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  • Larry P
    replied
    Looks good JR. I'm probably a day behind you right now. Hope to burn this Saturday, you and me both!

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  • JRPizza
    replied
    I've been making some good progress on my chimney. Got it to the point where I needed to attach my supervent adapter plate. I debated using masonry anchors or just mortaring the adapter between two layers, but then I decided to go a different way - thru bolting. I worried that mortar alone might not be strong enough and putting anchors into firebrick might either pull out too easy or create too much (hoop) stress if in real tight and potentially crack the brick. I thought running a bolt all the way through the bricks would give me maximum strength and hopefully minimize the risk of cracking bricks due to thermal cycling. I made some "custom" bolts by sawing slots in the threaded ends, so I could tighten down my adapter plate without risk of the bolts spinning in their holes, and remove the nuts later if ever need to. I was worried about cracking the bricks while drilling but using a masonry bit and rotary hammer drill I didn't break a single one. I had a devil of a time keeping the holes on center though and that combined with difficulty mortaring the bricks in where the bolts would be in the right place means I will probably need to oversize or slot the holes in the adapter plate. I'll give the mortar a few days to set up then I will tackle mounting the plate. I'm really itching to get some curing fires going - maybe next weekend!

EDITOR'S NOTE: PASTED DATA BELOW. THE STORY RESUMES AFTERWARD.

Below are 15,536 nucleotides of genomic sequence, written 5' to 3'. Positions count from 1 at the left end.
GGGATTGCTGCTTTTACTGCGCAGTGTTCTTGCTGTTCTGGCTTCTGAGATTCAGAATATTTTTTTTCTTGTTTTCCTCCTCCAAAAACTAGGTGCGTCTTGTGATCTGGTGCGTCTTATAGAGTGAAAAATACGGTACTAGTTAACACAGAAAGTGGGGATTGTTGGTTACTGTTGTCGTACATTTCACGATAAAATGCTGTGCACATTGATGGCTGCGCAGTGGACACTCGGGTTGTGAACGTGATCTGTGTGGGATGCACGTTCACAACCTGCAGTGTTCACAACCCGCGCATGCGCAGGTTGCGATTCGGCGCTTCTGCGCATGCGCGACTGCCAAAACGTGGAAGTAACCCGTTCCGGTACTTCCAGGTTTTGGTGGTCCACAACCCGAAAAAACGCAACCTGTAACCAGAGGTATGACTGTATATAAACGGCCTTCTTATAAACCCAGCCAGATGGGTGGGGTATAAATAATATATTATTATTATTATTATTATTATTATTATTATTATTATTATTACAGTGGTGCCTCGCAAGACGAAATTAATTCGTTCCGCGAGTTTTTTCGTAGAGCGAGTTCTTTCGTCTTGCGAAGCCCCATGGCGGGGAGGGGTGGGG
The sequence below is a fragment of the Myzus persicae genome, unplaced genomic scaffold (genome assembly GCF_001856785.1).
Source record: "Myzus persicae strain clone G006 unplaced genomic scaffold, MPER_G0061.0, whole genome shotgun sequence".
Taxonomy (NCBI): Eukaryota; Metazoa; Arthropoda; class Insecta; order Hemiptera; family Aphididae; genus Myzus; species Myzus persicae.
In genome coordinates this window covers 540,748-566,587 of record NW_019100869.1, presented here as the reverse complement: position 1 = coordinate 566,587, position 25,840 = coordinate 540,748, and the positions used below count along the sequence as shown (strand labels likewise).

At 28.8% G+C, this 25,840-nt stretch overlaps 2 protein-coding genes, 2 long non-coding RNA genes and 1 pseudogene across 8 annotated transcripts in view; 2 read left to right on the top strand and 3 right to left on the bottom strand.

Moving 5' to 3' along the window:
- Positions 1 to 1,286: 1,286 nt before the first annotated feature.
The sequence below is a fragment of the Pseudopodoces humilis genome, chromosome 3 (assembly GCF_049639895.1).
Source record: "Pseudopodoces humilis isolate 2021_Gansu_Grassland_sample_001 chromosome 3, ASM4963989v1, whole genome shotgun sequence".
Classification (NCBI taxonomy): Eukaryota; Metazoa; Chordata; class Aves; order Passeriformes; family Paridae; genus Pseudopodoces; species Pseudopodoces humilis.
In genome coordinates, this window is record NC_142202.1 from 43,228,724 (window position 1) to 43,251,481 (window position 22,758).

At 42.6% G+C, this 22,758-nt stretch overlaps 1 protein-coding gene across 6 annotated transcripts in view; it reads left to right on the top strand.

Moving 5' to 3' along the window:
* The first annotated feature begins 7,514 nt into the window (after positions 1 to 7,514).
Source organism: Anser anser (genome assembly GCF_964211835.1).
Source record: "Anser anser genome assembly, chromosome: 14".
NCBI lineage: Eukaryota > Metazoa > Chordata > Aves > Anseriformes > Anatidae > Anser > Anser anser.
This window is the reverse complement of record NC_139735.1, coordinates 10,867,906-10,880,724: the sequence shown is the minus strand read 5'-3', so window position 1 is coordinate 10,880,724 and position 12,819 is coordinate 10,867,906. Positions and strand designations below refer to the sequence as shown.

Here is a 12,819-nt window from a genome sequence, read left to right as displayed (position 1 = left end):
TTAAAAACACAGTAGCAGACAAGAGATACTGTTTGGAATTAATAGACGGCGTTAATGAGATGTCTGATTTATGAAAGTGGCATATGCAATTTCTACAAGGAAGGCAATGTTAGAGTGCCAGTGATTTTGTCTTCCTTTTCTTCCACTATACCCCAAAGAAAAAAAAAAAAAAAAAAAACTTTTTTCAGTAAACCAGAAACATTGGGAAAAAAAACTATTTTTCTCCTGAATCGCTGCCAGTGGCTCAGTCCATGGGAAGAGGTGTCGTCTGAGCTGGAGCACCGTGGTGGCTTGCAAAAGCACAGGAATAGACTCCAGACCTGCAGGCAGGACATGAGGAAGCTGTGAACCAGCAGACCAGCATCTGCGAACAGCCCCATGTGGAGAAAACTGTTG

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  • JRPizza
    replied
    Thanks - that is exactly what I was asking. In the picture I linked, the bricks looks so much like they were on the same plane that I thought you mortared them together in a square, then placed the "assembly" onto the chimney.

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  • UtahBeehiver